The inhabitants live in many humble stone villages built with their hands in the meadows' grassy hillsides and bowled valleys. Extended lifespans are common in limspaces , but I have very rarely seen those potential years lived out. The Meadow is different. Here structures are built with such longevity in mind to match the long lives of their inhabitants, with most having already weathered many hundred of years of passing seasons. Individual homes are small, made from flat stones, and overgrown with flowering grapevines, allowing them to almost disappear into the landscape from which they were formed. The village well and livestock are shared communally, although the animals seem to know who they belong to. No more than a dozen homes cluster together in each village, housing a single extended family. Each village is built around a church of ancient and unknown construction, and are all dedicated to the local faith of "Allism". Most villages are within line of sight of one another, but some are distant enough that a wall of fog shrouds them from view, only to be parted by the occasional traveler between villages.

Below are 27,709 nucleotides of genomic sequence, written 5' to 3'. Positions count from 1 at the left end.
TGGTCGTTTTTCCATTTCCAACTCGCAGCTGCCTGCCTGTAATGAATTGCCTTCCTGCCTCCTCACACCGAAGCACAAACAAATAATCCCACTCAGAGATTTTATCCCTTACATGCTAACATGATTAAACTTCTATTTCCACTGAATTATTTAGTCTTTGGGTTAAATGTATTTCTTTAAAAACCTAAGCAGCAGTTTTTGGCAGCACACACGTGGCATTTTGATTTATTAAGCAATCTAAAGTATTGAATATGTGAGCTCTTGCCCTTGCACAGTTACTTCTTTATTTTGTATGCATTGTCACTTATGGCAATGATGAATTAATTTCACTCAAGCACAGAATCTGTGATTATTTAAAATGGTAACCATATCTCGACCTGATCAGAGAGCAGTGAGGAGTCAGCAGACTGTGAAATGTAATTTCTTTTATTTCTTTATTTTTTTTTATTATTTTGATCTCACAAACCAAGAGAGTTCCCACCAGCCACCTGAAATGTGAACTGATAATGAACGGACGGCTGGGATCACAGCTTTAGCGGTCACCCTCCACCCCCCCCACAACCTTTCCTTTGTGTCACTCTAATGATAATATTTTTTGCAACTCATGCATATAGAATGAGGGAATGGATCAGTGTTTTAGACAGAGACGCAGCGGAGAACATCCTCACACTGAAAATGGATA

The religion appears to be a mixture of various theologies, predominantly Christianity and various Eastern traditions, and judging by the strange symbols built into the churches, some form of ancient mysticism. When questioning some of the monks on their church's symbol I was informed that I would be told "when I am older," presumably once I have a few centuries under my belt as they do. Despite the obvious patchwork nature of the religion and secrecy surrounding its rituals, it has drawn a number of converts from UNCB personnel stationed in the limspace. It is not difficult to understand why, after such a long time spent in the isolation of the backrooms the pull of belonging is a powerful one. The villagers themselves are unshakably pulled to the religion, most likely owing to a local legend about the time of heresy, when many strayed from the way and in punishment the gods threatened to unmake the world, drawing the ring of mist tighter around the villages until in repentance they returned to the faith and halted the advancing mist.